|Basic Scientific Description|
|A History of the Study of Liquid Crystals|
|Some images of liquid crystal textures|
Basic Scientific Description
Normally, we consider matter to have three distinct states: solid, liquid, and gas. However, there are states of matter which do not meet the necessary requirements of any of these three categories. For example, a substances such as mayonnaise is somewhere between a liquid and a solid.
Liquid crystals are also not quite liquid and not quite solid.
Physically, they are observed to flow like liquids, but they have
some properties of crystalline solids. Liquid crystals can be
considered to be crystals which have lost some or all of their
positional order, while maintaining full orientational order.
For example, imagine a large number of toothpicks put into a rectangular
box and shaken. When you open the box, the toothpicks will be
facing in about the same direction, but will have no definite
spatial organization. They are free to move, but like to line
up in about the same direction. This is a primitive model for
nematic liquid crystals.
|Nematic Liquid Crystals|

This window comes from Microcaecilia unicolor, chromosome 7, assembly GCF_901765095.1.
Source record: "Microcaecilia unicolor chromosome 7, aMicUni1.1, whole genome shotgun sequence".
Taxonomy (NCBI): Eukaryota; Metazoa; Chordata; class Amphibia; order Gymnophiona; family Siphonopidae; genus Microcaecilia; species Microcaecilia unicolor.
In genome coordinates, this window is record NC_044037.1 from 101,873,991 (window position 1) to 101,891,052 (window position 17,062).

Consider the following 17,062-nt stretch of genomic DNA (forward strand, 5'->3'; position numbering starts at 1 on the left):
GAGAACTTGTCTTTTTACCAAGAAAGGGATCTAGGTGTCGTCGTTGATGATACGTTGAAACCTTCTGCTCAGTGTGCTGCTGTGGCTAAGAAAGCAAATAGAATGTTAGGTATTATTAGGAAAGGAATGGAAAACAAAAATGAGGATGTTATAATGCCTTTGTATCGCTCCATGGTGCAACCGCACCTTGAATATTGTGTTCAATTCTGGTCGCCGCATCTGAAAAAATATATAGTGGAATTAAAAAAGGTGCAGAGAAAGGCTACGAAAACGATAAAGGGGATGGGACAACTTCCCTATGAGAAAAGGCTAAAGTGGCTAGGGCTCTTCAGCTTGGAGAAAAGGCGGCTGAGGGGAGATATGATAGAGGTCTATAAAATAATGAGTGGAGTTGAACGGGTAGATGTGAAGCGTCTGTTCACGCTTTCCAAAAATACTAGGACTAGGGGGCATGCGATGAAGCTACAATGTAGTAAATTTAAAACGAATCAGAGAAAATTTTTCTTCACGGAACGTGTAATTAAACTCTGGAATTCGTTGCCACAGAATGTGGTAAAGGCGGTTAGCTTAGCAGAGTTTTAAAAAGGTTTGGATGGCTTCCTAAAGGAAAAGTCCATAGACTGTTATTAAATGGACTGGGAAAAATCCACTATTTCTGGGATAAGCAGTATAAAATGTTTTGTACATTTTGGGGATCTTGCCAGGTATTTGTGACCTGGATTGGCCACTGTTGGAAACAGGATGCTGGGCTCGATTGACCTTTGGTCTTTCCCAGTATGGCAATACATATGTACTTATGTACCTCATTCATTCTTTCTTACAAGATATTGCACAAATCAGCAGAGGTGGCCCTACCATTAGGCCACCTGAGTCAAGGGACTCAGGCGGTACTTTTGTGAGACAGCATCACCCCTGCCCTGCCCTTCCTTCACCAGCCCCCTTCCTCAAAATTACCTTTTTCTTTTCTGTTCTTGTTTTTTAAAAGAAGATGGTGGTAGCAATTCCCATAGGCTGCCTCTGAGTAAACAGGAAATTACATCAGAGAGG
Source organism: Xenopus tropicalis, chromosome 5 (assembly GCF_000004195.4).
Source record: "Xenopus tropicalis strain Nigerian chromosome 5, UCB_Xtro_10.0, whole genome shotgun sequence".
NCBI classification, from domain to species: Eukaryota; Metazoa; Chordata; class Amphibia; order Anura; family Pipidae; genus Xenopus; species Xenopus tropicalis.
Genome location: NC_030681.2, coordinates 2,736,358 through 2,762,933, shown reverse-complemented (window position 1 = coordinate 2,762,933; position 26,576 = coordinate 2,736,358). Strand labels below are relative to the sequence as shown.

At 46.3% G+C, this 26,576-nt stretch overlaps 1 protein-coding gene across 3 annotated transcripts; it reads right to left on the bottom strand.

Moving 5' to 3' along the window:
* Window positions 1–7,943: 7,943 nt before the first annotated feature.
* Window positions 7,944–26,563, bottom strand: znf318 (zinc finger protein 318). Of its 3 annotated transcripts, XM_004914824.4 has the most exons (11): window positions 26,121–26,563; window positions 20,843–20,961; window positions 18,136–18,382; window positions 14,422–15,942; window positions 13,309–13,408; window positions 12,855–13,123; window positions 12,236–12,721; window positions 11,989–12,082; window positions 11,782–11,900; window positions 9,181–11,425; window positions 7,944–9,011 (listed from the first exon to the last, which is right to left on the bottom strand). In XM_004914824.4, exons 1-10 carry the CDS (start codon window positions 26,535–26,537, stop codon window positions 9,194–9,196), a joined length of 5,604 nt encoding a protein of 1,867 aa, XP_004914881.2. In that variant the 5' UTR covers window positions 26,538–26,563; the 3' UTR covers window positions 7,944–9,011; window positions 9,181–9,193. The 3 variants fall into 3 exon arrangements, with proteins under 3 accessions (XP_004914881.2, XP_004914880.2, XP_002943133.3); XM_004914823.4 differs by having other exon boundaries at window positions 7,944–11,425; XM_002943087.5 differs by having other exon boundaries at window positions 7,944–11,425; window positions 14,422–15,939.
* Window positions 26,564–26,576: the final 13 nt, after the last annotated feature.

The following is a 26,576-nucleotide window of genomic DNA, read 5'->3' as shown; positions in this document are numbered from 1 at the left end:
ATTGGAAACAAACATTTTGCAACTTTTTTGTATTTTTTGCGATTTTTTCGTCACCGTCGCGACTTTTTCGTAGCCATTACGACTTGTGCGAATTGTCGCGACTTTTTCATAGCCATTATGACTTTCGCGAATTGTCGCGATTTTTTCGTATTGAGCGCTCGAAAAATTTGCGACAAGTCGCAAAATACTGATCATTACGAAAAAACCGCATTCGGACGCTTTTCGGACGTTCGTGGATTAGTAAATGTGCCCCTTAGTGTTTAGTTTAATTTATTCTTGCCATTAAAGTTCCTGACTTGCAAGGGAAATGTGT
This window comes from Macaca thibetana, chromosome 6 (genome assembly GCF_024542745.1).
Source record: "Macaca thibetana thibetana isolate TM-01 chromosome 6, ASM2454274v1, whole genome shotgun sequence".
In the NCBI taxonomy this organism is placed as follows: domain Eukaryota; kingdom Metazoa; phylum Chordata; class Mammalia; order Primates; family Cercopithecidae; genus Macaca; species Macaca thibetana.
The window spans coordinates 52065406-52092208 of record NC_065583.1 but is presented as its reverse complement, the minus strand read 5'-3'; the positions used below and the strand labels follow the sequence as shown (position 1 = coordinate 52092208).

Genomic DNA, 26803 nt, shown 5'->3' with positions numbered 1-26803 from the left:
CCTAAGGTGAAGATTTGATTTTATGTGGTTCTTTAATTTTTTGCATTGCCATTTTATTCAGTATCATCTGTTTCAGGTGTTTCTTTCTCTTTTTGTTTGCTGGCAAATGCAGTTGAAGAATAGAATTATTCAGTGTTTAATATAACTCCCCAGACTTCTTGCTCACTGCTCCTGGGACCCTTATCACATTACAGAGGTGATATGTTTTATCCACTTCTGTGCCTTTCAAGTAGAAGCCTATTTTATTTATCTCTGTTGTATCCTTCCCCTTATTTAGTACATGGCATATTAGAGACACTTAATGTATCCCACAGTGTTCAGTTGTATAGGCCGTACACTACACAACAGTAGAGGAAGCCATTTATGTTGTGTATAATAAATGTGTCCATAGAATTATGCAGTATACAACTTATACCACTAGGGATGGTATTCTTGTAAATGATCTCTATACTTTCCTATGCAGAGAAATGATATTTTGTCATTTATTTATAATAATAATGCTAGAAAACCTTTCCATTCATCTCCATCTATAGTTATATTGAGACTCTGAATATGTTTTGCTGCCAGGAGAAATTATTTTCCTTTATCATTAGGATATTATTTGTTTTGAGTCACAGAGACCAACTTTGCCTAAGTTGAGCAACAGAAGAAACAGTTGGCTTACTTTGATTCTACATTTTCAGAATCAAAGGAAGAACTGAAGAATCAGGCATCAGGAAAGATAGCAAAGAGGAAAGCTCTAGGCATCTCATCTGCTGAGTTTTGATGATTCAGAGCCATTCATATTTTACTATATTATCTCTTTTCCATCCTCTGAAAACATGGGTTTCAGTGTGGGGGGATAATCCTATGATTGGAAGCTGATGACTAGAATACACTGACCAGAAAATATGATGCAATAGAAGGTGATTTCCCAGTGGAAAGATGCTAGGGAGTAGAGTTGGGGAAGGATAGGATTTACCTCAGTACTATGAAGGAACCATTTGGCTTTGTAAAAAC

Nematics are polarizable rod-like organic
molecules on the order of 20 Angstroms in length. Because of their
tendency to organize themselves in a parallel fashion, they demonstrate
interesting and useful optical properties; the digital watch you
used to wear back in the 80's functioned using nematic liquid
crystals. Today, many more useful and interesting properties of
nematics are known and exploited.
|Smectic Liquid Crystals|
Smectic Liquid crystals are different from nematics in that they have one more degree of orientational order than do the nematics. Smectics generally form layers within which there is a loss of positional order, while orientational order is still preserved. There are several different categories to describe smectics. The two best known of these are Smectic A, in which the molecules align perpendicular to the layer planes, and Smectic C, where the alignment of the molecules is at some arbitrary angle to the normal.